It is more interesting whether SA's policy is passive or pro-active.
    Mar 5, 2015. 10:42 AM | 1 Like Like |Link to Comment
  • Crude Oil: EIA Petroleum Stocks - From Full To Fuller [View article]
    Blackberryman,

    This is a terrific question.

    In brief, marketers buy because they can store and resell for more. Refineries buy becaused they need inventory.

    A more interesting question is: why do producers keep selling at $50-$60 per barrel?

    For many market-driven operators (which are relatively small, fragmented price takers), the answer is simple - they continue to make strong margins on existing production. They may slow down spending on new wells, but see no reason to stop producing from those wells that are already flowing.

    Ultimately, it comes down to: why are the biggest suppliers (such as Saudi Arabia) who can set the price are selling? Figuring that out would provide the answer.
    Mar 5, 2015. 10:15 AM | 2 Likes Like |Link to Comment
  • SandRidge Energy: What Happens Once The Cash Pile Runs Out? [View article]
    Jeopardy,

    I did hear that comment. It has some credibility given that CHK, in my recollection, does not have carries in its JV with Sinopec that would subsidize drilling.
    Mar 4, 2015. 07:47 PM | Likes Like |Link to Comment
  • SandRidge Energy: What Happens Once The Cash Pile Runs Out? [View article]
    Hay3,

    I do not think in terms of specific price levels but rather in terms of risks (and upsides).

    With regard to a $0 price, I think it only can occur in the context of a restructuring. SD has plenty of options at this point and therefore to suggest that the price will be at $0 in a foreseeable future (next two years, let's say) is to misunderstand the mechanics of it, in my opinion.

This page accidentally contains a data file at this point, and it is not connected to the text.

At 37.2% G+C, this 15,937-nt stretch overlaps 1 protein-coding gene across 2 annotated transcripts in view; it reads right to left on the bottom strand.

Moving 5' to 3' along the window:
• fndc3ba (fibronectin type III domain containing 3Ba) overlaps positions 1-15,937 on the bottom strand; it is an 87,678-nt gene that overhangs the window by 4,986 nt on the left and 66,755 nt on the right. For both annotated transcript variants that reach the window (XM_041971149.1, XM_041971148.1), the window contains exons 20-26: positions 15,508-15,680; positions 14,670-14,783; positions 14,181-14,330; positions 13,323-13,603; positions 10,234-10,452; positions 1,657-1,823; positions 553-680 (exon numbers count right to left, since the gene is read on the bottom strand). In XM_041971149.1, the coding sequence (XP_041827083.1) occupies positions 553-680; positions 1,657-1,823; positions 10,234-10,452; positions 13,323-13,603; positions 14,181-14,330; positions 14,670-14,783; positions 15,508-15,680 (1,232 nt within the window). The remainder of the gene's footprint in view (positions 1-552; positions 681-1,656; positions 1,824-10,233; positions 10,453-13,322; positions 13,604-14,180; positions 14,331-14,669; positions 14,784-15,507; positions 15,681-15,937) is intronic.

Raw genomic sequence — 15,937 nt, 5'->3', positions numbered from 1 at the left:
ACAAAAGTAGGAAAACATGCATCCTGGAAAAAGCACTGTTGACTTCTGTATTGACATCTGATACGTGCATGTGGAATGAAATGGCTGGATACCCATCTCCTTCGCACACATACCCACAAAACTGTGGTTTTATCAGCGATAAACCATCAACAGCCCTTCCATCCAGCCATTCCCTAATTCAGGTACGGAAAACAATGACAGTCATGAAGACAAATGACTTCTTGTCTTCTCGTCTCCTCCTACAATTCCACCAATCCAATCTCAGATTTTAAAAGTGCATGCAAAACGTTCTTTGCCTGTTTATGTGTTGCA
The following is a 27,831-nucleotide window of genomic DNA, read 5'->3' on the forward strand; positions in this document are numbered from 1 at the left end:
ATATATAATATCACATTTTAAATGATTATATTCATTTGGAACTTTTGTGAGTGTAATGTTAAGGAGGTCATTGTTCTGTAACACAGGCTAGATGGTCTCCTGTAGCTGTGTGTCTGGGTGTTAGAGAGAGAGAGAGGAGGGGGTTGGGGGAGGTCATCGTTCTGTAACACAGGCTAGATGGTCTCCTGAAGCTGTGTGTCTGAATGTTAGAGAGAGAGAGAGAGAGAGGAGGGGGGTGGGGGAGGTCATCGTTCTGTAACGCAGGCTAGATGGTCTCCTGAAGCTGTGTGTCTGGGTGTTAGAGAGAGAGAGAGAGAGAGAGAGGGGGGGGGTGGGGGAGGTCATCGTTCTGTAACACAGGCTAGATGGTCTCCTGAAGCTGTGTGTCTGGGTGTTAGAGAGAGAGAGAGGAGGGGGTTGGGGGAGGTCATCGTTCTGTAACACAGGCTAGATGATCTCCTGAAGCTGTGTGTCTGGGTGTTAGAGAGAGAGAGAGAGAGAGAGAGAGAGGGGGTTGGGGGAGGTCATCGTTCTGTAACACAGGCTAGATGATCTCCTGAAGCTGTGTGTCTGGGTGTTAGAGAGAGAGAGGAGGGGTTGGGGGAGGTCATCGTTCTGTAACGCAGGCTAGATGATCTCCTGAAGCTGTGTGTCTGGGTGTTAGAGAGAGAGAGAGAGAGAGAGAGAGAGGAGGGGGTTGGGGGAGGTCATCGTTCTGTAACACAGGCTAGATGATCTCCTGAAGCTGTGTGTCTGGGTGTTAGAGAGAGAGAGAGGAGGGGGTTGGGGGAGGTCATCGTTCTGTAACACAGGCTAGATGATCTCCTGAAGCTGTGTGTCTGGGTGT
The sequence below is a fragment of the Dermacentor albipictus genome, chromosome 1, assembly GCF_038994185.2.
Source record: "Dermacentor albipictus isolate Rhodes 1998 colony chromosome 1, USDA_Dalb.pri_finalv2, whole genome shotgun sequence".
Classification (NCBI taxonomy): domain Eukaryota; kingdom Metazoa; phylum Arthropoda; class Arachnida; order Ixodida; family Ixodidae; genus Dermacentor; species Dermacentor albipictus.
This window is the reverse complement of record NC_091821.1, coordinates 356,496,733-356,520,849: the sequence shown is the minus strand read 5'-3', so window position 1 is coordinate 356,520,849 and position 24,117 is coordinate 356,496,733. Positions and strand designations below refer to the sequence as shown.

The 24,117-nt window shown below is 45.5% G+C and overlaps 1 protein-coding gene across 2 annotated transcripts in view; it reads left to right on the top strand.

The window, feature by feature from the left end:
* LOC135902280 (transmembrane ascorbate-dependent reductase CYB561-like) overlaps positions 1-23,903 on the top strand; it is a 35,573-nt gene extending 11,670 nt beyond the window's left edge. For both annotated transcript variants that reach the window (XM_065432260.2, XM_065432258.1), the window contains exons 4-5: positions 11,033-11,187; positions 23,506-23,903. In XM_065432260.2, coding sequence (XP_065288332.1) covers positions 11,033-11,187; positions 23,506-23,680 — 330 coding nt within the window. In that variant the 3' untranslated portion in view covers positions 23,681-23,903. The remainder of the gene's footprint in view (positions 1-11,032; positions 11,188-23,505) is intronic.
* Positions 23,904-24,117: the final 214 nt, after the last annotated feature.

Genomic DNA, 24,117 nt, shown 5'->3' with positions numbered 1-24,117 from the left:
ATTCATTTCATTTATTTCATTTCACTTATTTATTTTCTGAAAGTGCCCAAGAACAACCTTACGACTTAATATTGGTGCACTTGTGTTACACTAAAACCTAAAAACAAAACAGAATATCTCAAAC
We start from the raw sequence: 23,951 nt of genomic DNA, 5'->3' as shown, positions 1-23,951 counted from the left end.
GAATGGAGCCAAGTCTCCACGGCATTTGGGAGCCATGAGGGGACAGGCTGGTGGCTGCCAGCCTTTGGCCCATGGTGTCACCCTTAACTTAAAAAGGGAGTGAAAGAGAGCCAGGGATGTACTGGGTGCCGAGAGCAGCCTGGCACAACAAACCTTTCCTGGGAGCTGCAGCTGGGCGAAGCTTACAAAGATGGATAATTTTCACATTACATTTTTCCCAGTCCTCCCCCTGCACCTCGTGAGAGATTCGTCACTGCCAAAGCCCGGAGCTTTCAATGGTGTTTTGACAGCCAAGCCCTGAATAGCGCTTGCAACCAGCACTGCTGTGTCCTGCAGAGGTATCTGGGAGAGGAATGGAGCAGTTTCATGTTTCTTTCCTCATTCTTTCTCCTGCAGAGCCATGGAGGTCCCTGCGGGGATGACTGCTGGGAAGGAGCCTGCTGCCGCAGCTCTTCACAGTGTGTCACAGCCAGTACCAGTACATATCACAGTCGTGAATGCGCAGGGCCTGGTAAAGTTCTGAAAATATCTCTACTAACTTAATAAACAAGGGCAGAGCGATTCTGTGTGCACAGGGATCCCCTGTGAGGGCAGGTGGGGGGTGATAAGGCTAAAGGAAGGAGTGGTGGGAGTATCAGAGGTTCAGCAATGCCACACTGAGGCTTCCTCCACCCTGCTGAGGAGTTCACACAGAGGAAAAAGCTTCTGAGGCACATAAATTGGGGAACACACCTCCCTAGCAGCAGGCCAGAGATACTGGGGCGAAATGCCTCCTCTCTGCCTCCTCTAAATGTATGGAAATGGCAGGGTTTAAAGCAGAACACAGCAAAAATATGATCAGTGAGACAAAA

There is, obviously, a huge distance between $1.82 and $0.
    Mar 4, 2015. 04:03 PM | 1 Like Like |Link to Comment
  • SandRidge Energy: What Happens Once The Cash Pile Runs Out? [View article]
    Pablomike,

    The reconciliation is "debt" versus "net debt." SandRidge has been using the cash balance to fund the shortfall between the spending and operating cash flow. So as cash declined, net debt increase. Debt outstanding was unchanged, however.
    Mar 4, 2015. 12:03 PM | 1 Like Like |Link to Comment
  • SandRidge Energy: What Happens Once The Cash Pile Runs Out? [View article]
    Okoil,

    Thank you for sharing your insight, very helpful and valuable indeed.

    I think the CHK analogy is very interesting. Companies evolve, adapt and sometimes find new valuable assets in the ground. Technology and techniques also do not stand still.

    I agree, SD has a chance for a come back. But the company would need to learn to succeed while living much closer to "within cash flow." And it takes a longer time to come back at $300 million per year than at $1.55 billion per year of spending that was originally planned.
    Mar 4, 2015. 10:47 AM | 1 Like Like |Link to Comment
  • SandRidge Energy: What Happens Once The Cash Pile Runs Out? [View article]
    Richard Lejeune,

    Please let me clarify again. By "running out" I am solely referring to the cash on hand that the company has been using to fund its outspending relative to the internally generated operating cash flow. I estimate that the "cash pile" that a year ago was very large and has been the company's major source of financial flexibility will have been essentially spent by the end of Q1 2015. Nowhere in the article am I suggesting that the company is running out of liquidity - which I view as very different concept from "cash on hand." (Moreover, I highlight the company's liquidity situation at least in four different places in the article).

    The key difference between SD's cash on hand and other sources of liquidity, among which the credit facility is the most important one, is that by drawing, for example, on the credit facility the company would subject itself to multiple terms and conditions under the credit agreement, including maintenance covenants. At the moment, the facility remains undrawn.

    The fact that the cash resource on the balance sheet will be gone very soon, will have major implications for the company's ability to maintain its spending at the initially intended level of $1.55 billion per year. That is the important point that I was tried to convey in my note.

    I hope you will actually take the time to read my article in full and it will address your concerns (you commented above that you have only read the first two lines and did not read the rest of the 3,000+ words in it).
    Mar 4, 2015. 10:31 AM | 4 Likes Like |Link to Comment